In the intervening years we find that mobile phones have remained by far the most important potential and actual focus of NFC. The technology is particularly suitable for them. Disappointingly, some people are still worrying about its speed compared to transport smart cards
, though Mifare for Mobile from NXP
gives transport card speeds. Some worry about the difficulty of using financial cards, including ones emulated in an NFC phone or tablet, in closed transport systems where it is not a single transaction but an entry-and-exit transaction with knowledge of location and therefore distance travelled on railways and subways in particular. However, solutions to this are already in use as with the Cubic
scheme in Chicago. Others solve it other ways. Progress with transport systems is slow but the leader in transportation ticketing, Cubic Corporation
tells us that, "a significant percentage of transportation ticketing will be by (NFC) mobile phones in future".
Many trials of many potential uses of NFC continue to be created but they tend to be a poor indication of what happens at rollout. To say contactless cards are NFC is playing with words: they predate NFC and would succeed if NFC had never been invented. Let us look more closely at these and other aspects.
Today many e-commerce payments consist of little more than keying in numbers from a card and such card-not-present transactions are a major cause of fraud. Certainly the prize is huge and often very focussed on certain media. For example, the Chinese e-commerce site Alibaba
processes about $650 billion in goods yearly and Amazon
processes about $600 billion of goods yearly, the size of the GNP of many countries. Worldwide purchase volume over mobile devices could exceed $1 trillion yearly within the coming decade in the view of IDTechEx and several other analysts. NFC
-enabled transactions will only get a small share of this over the coming decade but that will still be a big dollar figure.
The very rapidly growing, very large adoption of contactless financial cards will be scarcely dented by NFC-enabled alternatives over the coming decade.
We do not think that NFC
will play a major percentage part in payments and ticketing until near the end of the coming decade or in the Internet of Things
or one of the next big things for mobile phones and tablets - Indoor Positioning Systems (IPS) with the huge array of services they will spawn. In particular, in payment and ticketing, NFC gives a poor alternative to the much loved contactless smart card in some respects. These include having to search because the sensors are in different positions in different NFC phones. There is often a need to have a charged battery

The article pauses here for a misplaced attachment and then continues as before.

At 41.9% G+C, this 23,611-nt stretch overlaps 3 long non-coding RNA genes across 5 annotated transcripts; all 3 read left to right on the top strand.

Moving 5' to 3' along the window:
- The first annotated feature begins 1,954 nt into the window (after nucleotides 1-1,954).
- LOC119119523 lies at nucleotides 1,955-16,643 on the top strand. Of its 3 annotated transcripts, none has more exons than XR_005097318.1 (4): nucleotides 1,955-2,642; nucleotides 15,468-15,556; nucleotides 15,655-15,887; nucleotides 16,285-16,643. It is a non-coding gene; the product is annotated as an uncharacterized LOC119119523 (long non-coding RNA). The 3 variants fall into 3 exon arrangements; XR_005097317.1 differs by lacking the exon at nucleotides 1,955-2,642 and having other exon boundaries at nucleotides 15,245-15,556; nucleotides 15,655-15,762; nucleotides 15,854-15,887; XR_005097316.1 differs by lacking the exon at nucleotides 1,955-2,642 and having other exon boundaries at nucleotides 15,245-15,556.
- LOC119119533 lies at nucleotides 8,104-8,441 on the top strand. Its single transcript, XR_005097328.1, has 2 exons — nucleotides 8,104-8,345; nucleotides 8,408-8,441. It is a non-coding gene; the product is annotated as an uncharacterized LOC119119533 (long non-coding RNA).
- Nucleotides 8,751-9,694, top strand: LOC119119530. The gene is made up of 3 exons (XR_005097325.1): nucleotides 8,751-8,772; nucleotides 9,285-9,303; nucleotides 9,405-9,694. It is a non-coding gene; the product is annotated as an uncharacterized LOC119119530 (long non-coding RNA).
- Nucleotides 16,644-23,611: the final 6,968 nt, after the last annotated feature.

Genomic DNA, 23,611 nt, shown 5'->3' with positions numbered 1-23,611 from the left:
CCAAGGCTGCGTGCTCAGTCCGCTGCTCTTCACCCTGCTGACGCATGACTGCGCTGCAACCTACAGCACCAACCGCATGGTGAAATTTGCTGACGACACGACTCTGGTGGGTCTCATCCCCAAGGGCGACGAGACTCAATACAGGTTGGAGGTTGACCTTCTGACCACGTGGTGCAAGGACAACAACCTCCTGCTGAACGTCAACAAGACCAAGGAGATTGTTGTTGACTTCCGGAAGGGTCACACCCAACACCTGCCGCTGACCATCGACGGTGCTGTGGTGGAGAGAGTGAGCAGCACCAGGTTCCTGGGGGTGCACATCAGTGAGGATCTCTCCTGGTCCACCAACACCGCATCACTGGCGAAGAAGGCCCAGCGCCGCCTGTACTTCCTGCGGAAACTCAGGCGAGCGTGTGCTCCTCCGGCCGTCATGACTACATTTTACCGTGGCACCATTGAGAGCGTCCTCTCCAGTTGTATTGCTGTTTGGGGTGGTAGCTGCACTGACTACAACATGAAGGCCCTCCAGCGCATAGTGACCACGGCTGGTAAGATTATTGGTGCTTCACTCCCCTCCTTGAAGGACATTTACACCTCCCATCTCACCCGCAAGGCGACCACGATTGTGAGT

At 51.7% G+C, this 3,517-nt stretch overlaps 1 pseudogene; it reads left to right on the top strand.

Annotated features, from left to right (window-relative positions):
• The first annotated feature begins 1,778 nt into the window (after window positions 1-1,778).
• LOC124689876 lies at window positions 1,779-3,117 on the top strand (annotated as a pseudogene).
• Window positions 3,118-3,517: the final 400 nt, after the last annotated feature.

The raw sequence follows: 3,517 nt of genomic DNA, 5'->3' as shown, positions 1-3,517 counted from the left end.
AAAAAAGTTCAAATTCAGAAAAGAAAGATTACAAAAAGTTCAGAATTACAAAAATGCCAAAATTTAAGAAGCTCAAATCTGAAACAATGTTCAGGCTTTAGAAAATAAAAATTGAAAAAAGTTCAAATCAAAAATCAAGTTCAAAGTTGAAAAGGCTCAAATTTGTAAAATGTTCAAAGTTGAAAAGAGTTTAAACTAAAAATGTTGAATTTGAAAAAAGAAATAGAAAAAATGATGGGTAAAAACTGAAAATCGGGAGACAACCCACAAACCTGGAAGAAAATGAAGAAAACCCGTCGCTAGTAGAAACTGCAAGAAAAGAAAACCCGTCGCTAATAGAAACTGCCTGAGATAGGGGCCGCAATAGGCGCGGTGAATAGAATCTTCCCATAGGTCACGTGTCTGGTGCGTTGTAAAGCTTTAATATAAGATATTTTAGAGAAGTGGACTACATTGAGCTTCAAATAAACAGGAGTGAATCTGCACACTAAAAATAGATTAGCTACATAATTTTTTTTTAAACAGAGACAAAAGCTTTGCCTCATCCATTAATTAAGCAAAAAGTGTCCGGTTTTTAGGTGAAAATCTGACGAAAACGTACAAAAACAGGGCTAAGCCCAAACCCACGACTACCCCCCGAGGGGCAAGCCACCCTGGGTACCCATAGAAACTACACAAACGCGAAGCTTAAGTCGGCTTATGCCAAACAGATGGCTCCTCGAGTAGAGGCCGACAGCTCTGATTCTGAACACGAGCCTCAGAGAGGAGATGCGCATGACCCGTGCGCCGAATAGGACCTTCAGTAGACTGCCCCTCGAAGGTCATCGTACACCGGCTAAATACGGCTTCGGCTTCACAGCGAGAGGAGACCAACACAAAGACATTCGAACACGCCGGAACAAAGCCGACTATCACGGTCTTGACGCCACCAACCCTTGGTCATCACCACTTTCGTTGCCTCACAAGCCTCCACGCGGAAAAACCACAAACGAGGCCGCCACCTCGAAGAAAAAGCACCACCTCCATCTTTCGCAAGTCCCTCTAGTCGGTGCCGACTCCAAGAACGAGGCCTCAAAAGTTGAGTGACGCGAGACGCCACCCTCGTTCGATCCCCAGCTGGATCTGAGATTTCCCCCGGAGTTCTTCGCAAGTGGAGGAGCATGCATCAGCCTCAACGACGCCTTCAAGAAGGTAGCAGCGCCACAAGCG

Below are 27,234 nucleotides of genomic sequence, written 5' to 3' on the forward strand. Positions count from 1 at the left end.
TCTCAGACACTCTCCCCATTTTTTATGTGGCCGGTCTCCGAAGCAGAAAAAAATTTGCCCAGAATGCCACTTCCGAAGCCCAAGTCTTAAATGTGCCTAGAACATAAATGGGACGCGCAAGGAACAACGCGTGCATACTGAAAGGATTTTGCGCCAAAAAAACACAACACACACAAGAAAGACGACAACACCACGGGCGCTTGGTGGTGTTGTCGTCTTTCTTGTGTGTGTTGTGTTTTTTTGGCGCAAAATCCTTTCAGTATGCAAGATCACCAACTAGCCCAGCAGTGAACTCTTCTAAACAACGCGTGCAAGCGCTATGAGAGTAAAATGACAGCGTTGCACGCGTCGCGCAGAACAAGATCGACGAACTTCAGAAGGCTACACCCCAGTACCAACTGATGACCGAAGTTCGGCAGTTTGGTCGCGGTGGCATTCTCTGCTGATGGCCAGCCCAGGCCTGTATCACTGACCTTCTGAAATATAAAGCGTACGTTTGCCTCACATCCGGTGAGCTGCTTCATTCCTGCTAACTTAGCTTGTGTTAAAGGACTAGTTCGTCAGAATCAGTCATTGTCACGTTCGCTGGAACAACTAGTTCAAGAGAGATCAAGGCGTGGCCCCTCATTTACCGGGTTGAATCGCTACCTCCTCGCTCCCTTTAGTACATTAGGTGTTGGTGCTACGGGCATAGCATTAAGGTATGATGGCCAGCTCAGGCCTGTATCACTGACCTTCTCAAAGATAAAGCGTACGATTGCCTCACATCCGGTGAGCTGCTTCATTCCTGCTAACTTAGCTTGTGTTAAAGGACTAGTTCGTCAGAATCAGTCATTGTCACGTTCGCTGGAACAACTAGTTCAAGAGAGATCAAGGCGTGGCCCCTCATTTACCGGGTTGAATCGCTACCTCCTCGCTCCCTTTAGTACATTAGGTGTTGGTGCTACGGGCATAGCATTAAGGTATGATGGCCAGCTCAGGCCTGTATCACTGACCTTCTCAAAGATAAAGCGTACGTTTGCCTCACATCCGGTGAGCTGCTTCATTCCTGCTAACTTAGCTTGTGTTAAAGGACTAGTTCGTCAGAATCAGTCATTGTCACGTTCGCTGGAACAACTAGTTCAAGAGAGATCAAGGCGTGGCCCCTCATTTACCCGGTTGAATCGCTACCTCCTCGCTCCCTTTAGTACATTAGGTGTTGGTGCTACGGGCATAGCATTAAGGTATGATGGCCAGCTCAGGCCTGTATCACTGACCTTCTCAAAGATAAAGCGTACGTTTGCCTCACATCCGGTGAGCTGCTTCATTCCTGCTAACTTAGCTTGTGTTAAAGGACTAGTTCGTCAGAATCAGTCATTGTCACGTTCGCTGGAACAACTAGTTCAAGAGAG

in many cases because even though the phone may emulate a card when switched off it takes some background power to do so in many designs. Indeed many PIN
card schemes require the phone to be on, the PIN entered and the card selected before the transaction. Then there is the need to change user behaviour and the unreliable nature of the devices (discharged batteries
, electronic and electrical failures) so you are likely to carry the other payment media anyway. Add to that the speed-of-transaction problem with some solutions. Electronic wallets not using NFC are favoured over NFC ones for many good on-going reasons. NFC will be a delight to many when used for non-financial purposes such as swapping photos phone to phone. How that makes money for someone is less clear.
We believe that sensor fusion - using many sensors and instruments in a device to create more than the sum of the parts - is something of which NFC
will be a part.
This enabling technology NFC
could not be widely used, generating major earnings from services, until it was widely deployed in NFC enabled devices. The excellent news is that deployment reached meaningful numbers of over 100 million NFC enabled mobile phones deployed (in 2012), ten years after Philips
created the basis for the necessary standards. Flagship and mid-range handsets from Samsung
, Nokia, LG
and others controlling 85% of the mobile phone and tablet market already include NFC and Apple
will be a late follower, in our opinion. However, some potential users in the consumer packaged goods and other mass industries are waiting for Apple to join the party before investing strongly. Most Android tablets have NFC. 250-300 million NFC phones will have been sold in 2013 so we have a very dramatic tipping point of deployment here after nearly a decade of waiting.